SDOT had a budget of about $6 million for tree trimming, maintenance and planting in 2022, and has spent about $40 million on this work since 2016. Arborists unaffiliated with the agency say the department could really use additional funding for street-tree purposes. Kristin Brown with the Office of Sustainability and Environment says the city is figuring out the funding gap for tree-related programs as part of a City Council legislative request.

SDOT’s tree crew has grown from two to nine people since Rundquist joined the department. Varied staff are ISA certified arborists, Bergerson says, including three members of the tree maintenance crew, 11 office employees and three members of the landscape maintenance staff. 

It costs about $330,000 to run a water truck in the summer to water about 2,000 trees, Rundquist says. “We feel we have an obligation to make sure the tree does OK if we put it in. We’re going to be dedicated to at least getting one water bag filled up each week for four summers,” he said.

Homeowners, then, are footing an important bill by doing the same for thousands more trees. But they can’t do just anything with trees in these spaces. 

SDOT regulates not only how people care for these trees, but also which species they can plant and how much pruning they can do without needing a permit. The city also prioritizes preserving trees wherever possible, so homeowners can’t remove or intentionally damage trees without facing substantial civil penalties or punitive damages. 

Sam Taboada, a foreman with Ravenna Arborists, prunes a tree for a private residence near a sidewalk in Wallingford on Wednesday, March 29, 2023. Collin Wheeler, the owner of Ravenna Arborists, says their work centers around pruning trees for health and beauty, lifting them to code over the street and sidewalk, clearing them from utility lines and restoring their canopy. (Amanda Snyder/Crosscut)

Permits are required for tree planting and removal, as well as for pruning branches larger than two inches in diameter — no wider than a Red Bull can, one arborist quipped. Permits are also required for removing more than 15% of a tree’s total canopy, which can be as little as a few branches on a new tree.

“Basically what we're trying to do is protect the public by making sure that the tree work that goes on out there is beneficial to the trees and doesn't create risk,” Nolan says of the permit system.

“Residents don't often have the authority to make decisions about street trees … and yet they are expected to help maintain the trees,” says social ecologist and street-tree researcher Christine Carmichael. “But there's not a lot of guidance or support.”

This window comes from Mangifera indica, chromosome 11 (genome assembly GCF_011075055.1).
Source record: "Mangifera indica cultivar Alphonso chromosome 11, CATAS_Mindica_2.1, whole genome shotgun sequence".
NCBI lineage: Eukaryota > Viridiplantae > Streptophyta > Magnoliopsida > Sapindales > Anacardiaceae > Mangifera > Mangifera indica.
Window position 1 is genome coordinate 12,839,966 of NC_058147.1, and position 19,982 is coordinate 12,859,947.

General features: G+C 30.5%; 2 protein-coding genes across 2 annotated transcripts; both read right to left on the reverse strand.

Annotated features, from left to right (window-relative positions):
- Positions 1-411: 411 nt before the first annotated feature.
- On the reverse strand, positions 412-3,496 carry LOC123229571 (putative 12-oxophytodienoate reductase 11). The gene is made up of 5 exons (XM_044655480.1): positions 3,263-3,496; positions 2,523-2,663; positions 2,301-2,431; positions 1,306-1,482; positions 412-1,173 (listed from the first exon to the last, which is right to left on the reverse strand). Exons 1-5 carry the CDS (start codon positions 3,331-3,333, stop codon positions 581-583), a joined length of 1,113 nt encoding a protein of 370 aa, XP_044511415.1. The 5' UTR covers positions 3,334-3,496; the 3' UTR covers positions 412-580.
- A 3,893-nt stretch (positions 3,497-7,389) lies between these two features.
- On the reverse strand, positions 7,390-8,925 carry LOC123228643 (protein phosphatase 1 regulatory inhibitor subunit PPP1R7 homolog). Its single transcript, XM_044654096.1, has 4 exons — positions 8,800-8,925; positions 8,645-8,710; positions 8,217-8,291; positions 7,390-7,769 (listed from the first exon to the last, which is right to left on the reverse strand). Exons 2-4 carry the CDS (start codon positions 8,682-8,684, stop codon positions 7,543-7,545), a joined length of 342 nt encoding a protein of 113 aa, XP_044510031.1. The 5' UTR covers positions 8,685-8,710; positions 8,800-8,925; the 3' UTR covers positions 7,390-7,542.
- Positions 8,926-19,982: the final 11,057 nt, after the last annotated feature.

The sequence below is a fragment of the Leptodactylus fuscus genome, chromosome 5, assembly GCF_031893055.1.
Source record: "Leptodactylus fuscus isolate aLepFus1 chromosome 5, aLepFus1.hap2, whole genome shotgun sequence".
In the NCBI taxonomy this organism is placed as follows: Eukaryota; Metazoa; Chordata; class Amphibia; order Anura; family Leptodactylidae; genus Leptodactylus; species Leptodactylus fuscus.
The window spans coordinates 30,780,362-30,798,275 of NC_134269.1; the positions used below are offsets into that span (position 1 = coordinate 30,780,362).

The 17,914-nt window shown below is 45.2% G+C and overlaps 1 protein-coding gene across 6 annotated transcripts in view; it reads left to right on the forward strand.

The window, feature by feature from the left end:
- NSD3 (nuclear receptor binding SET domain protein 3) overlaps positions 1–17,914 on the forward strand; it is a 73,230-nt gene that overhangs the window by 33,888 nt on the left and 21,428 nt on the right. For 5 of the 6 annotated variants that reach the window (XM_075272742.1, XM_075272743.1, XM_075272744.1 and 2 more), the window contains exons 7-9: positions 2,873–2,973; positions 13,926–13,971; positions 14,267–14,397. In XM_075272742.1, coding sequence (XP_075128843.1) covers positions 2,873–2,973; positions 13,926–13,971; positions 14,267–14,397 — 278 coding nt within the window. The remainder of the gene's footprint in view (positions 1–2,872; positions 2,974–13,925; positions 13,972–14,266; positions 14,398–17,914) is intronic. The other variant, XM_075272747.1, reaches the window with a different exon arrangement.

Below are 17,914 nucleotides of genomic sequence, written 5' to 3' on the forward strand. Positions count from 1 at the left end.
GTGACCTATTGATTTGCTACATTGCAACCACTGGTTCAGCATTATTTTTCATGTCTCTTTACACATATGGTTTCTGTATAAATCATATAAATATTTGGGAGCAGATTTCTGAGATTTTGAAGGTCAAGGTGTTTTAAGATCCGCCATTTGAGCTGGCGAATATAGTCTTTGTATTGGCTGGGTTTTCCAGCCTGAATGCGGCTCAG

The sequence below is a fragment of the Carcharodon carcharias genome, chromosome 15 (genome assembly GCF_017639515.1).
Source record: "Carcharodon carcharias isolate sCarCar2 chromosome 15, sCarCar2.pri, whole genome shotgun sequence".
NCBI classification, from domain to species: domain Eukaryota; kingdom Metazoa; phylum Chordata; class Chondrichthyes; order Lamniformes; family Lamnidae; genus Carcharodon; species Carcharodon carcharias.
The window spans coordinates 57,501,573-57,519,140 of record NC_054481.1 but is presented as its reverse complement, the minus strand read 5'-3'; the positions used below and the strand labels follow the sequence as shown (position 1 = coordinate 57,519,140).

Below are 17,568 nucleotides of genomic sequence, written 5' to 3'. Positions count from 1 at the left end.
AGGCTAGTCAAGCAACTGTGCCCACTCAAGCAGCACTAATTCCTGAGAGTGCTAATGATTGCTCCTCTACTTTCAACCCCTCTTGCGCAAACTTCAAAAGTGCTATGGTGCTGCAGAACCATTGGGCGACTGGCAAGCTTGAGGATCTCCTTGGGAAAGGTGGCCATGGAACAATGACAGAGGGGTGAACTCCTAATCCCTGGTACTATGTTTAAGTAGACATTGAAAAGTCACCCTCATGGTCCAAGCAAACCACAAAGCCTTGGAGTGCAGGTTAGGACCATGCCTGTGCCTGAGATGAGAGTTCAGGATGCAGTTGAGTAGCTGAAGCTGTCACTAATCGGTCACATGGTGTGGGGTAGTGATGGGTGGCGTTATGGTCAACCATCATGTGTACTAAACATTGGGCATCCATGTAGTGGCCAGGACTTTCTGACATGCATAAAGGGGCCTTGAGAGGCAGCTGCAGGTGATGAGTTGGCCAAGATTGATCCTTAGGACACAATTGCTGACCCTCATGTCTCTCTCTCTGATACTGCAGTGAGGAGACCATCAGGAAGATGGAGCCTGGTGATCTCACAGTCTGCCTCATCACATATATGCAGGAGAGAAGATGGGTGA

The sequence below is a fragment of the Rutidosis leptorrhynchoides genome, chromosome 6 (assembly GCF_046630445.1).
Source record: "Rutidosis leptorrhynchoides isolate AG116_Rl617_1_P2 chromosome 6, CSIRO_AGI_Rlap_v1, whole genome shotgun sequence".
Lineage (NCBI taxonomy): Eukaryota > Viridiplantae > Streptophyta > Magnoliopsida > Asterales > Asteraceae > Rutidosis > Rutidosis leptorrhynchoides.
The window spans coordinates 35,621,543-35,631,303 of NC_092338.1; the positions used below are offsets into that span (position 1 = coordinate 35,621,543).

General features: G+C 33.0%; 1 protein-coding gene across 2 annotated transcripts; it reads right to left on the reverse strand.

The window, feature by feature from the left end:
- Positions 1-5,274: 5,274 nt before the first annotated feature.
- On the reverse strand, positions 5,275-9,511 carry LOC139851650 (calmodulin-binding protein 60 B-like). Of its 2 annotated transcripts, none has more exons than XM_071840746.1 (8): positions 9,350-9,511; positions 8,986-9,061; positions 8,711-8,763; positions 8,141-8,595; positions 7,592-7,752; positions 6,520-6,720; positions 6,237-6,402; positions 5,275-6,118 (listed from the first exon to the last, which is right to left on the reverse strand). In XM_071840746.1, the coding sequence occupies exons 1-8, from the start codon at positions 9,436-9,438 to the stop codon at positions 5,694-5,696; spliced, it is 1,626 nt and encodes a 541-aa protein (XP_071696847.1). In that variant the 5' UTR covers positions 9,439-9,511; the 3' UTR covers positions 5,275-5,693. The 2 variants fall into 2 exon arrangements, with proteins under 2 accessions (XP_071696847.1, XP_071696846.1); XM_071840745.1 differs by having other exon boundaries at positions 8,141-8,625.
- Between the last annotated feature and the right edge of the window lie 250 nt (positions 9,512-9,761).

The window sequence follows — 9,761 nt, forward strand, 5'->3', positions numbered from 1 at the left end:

Seattleites reportedly removed 8,245 trees by permit between 2007 and September 2019, with 8,601 trees scheduled to replace them, per consultant David Moehring, who submitted this information to the Seattle Urban Forestry Commission.

The state doesn’t have an inventory of how cities manage their street trees — but when it comes to tree maintenance in Washington, DNR’s Thompson says none of the 281 incorporated municipalities he works with is really knocking it out of the park.

Thompson’s program is mandated under state law to encourage tree planting and maintenance in Washington’s cities, and may help them develop ordinances that cover street-tree care — but it doesn’t enforce street tree regulations.

Most Washington cities that defer care to homeowners are not in regular communication with them about their role in tree care, Thompson says, and it’s residents’ job to know what their responsibilities are. “If it’s [outlined] in an ordinance, there’s no outreach or follow-up with residents until there’s an issue,” he says, noting he's seeing more communities starting to get better at communication.

Sometimes residents unwittingly take on that outreach role. 

Shettler has seen firsthand how a lack of communication can impact trees. A few years ago, a developer put up townhomes near her home in Wallingford and replaced cleared trees with four new ones in the planting strip. “These are all dead,” she says, staring at the trees with frustration. “They’re just corpses. Sitting there.” She doesn’t think the new owners were keyed into their legal responsibilities to do their best to keep those trees alive.

Shettler has herself started caring for street trees within a three-block radius of her home. Equipped with hundred-foot hoses and a bubbly personality, she’s been taking on watering where she doesn’t see it happening, knocking on doors and asking for help as well as permission to borrow people’s faucets. “But who does all this? I’m weird,” she says on a walk in March, pointing out dozens of trees she knows well and the people she’s met through their trees and through being involved in their care. Most people, once Shettler chats with them, take on the responsibility they didn’t know they had.